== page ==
I hadn’t thought about the literary significance of polishing an artifact. We usually leave patina intact. But as I decided to clean our brass doggie doorstop, which doubles as a nutcracker, I was filled with memories and unanswered questions. With each layer of tarnish that I wiped away, I seemed to recede deeper into my past, remembering this doorstop in my family home, holding open a porch door in summer. I was told it had belonged to my mother’s father, who died when she was young.
Not having met the man, I began to wonder about him and why he would own an item such as this. It seemed somewhat frivolous for a father of five, but perhaps it was a symbol of manliness or economic success. Maybe it was a gift or traded in barter. No one ever said. And in thinking about the acquisition, I realized, I had no idea what this man did to earn a living.
I recall a sepia-toned photo of this person, sporting a moustache, in which he appeared tall and dapper, and I have fond recollections of my petite grandmother telling me how she flirted with him in the “Old Country” by ‘stealing’ his cane, while in a park. But other than that, I know little.
As I polished the surface to a subtle shine, I sensed what rubbing Aladdin’s Lamp might feel like and wondered if I should proceed. After all, that action carries the caution of “getting what you asked for.” Would I uncover details I didn’t want to know or facts that would only lead to more mystery?
A bit of research put me in touch with the realm of genies and jinns (a word I’ve always wanted to use in Scrabble, in its alternate spelling of ‘djinn’.) I guess I never realized the balance between malevolence and generosity in the jinn/genie world.
For me, much more an innocent, this polishing exercise was all good. It was tactile and therapeutic — and it let my mind wander. How did my maternal grandfather come upon this item? When did he get it? How did he use it? And why did my mother end up with it?
My mother had shared certain anecdotes from her youth, but I know there are things she didn’t say. I wondered if this dog could tell me more. After all, generations of family hands had lifted its heft to move it. Someone likely used it as intended, raising its tail to accommodate a nut in the mouth and bringing the handle down with force, to feel and hear the crack of a shell. (In thinking of this, I remember a bowl of walnuts sitting, every fall, on our living room table, accompanied by metal, hand-held nut-crackers and thin, silver plate ‘picks’ … just the kind of detail a writer craves.)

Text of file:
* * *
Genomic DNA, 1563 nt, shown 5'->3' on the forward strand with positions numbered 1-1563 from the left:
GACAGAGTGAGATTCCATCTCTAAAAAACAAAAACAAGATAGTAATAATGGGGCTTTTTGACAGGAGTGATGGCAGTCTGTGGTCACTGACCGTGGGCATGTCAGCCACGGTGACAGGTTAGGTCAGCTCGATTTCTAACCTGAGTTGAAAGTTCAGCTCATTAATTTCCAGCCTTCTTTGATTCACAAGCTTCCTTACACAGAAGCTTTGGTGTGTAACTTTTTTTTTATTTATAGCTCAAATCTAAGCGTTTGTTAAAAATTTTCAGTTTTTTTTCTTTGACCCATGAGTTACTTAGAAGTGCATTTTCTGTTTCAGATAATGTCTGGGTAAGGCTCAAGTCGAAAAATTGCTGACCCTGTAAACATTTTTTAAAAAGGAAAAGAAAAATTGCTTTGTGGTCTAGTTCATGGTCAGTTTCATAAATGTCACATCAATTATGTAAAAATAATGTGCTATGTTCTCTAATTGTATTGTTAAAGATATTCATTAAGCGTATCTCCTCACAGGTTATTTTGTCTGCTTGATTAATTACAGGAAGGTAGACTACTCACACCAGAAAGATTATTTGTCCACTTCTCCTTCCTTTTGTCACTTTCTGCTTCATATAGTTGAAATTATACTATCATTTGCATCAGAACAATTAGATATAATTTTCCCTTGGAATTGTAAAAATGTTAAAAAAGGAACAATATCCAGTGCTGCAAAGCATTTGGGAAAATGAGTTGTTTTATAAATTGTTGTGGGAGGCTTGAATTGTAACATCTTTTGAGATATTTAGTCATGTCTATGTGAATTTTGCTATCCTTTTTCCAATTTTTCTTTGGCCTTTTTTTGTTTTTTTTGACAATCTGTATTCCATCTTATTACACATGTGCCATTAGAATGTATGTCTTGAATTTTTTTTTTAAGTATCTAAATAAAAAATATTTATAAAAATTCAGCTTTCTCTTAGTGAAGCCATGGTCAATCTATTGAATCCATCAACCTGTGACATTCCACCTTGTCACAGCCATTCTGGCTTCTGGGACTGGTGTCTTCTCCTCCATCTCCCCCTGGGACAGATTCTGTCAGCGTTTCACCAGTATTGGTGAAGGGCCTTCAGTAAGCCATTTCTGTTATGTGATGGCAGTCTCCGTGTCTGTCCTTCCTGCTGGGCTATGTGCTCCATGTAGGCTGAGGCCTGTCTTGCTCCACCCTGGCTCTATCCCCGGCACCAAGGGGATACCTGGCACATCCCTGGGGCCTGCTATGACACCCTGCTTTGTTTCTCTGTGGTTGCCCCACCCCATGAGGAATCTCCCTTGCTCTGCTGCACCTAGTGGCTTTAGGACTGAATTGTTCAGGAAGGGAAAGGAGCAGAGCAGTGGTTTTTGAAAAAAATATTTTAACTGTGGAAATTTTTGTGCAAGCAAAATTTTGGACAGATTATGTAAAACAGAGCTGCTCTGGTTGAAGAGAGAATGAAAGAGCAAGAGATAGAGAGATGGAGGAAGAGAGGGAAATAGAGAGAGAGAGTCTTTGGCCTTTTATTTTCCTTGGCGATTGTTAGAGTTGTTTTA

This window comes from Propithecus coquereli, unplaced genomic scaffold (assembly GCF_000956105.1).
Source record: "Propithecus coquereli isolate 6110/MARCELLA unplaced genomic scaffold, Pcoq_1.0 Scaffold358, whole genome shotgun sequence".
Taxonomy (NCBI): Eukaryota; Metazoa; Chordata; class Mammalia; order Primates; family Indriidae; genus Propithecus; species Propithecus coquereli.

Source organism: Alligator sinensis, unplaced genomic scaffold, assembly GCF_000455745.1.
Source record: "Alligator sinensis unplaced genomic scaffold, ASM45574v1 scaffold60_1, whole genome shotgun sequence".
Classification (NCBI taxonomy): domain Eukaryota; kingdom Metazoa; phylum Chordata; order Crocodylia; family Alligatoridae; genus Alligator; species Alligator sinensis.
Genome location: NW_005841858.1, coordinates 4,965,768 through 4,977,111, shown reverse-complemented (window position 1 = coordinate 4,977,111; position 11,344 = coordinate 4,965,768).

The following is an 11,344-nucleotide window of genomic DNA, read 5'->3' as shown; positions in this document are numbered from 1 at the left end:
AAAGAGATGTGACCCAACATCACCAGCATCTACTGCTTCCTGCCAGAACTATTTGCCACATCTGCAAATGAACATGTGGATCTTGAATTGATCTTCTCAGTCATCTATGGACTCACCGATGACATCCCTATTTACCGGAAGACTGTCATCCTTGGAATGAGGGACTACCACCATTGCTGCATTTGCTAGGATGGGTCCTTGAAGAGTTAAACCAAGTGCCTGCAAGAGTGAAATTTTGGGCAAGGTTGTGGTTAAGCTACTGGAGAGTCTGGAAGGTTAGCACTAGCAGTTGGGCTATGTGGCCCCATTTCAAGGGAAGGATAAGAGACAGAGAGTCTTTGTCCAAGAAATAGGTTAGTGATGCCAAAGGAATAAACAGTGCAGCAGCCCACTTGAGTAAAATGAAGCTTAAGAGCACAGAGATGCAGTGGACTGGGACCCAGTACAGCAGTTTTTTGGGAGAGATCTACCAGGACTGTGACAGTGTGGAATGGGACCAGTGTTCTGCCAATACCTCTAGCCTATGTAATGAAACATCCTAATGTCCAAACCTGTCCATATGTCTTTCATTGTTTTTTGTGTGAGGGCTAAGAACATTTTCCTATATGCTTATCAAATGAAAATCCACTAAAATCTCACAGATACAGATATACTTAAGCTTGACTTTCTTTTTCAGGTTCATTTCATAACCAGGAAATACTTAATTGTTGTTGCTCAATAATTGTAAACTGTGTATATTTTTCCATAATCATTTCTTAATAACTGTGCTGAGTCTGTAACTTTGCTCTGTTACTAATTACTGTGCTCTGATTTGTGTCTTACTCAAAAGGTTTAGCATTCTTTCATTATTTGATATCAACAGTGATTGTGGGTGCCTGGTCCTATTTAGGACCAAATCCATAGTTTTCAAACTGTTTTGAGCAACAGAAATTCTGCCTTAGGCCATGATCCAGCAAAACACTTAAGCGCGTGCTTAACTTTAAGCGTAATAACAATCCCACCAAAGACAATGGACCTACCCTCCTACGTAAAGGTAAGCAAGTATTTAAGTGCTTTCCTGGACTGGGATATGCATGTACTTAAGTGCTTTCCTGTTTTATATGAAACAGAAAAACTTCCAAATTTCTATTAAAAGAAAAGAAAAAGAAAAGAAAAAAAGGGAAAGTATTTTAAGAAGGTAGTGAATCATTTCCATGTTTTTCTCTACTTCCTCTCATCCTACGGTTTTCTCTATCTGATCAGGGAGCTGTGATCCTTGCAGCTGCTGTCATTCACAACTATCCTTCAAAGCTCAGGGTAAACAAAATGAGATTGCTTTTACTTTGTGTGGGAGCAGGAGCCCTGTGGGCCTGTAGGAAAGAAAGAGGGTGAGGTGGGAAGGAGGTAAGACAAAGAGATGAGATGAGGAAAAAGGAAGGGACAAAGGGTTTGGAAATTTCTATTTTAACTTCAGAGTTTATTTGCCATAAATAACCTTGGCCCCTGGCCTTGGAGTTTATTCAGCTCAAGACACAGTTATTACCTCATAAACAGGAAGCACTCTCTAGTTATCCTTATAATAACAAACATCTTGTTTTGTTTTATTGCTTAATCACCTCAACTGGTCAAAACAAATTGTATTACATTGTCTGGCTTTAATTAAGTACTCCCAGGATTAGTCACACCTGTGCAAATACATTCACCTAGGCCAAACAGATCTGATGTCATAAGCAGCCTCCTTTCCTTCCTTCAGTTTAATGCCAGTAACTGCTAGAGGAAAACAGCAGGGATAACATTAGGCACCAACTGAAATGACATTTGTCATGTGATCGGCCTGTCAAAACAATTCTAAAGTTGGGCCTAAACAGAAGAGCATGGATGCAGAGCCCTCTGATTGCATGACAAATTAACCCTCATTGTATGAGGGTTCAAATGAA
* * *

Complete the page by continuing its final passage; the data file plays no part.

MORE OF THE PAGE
As I let my hand glide over the dog’s tail, sloping and smooth, I wondered what this critter might have seen. World War I? The Great Depression? The daily lives of a large, loud family growing up in New Jersey, among other immigrants, before grabbing a piece of the American Pie?
This dog has been a good companion. He doesn’t bark, doesn’t need to be fed , doesn’t require a walk. Instead, he’s a patient observer and collector of invisible things. He’s solid in composition, strong in stance, and durable in demeanor. Now, more than 100 years later, he’s hardly aged a day. In polishing him, the task peels back time – revealing, with each layer, a story that could be told. Might I tell of a man who came to America on a big ship, with his young bride, having only a few coins in his pocket? Might I write of my grandmother, who lied about being married, so she could get a factory job when they were being given only to men who “needed them.”
But with this dog … the curiosity lingers. Where was it made? What did it cost then? What is it worth now? I can find a few clues about vintage door stops online. Apparently, there is quite a selection of brass doggie nutcrackers on eBay, and according to some articles, many are fake. (Thankfully, this one does not have Phillips’ head screws in the base, and I know the provenance). These doorstop nutcrackers, it seems, command only a modest price, but the worth to me, is not in the mechanics but in its ability to unlock secrets. I notice examples in photographs, though, that are not as refined, with a snout cut short or a hole in the side. This leads me to believe there was considerable thought (and maybe savings) given to this selection by my grandfather or the gift-giver.
As I continue my research, I learn more about nutcrackers in general. Who knew there was a nutcracker museum? Truth is, I’ve never given much thought to nutcrackers at all, but here we are, in Nutcracker season, and ballet troupes are streaming their performances.
Like so many things, choosing to polish this nutcracker now, after years of neglect, is probably just a random gesture, but maybe it’s trying to tell me something. I return the heavy, brass dog, spiffy and clean, to its place of honor near a bedroom door, and each time I pass, its glint catches my eye. Surely this is merely a shiny object from a past I’ll never know, but then again…maybe it does contain a gentle genie trying to get out… a genie bearing creative gifts a writer can use.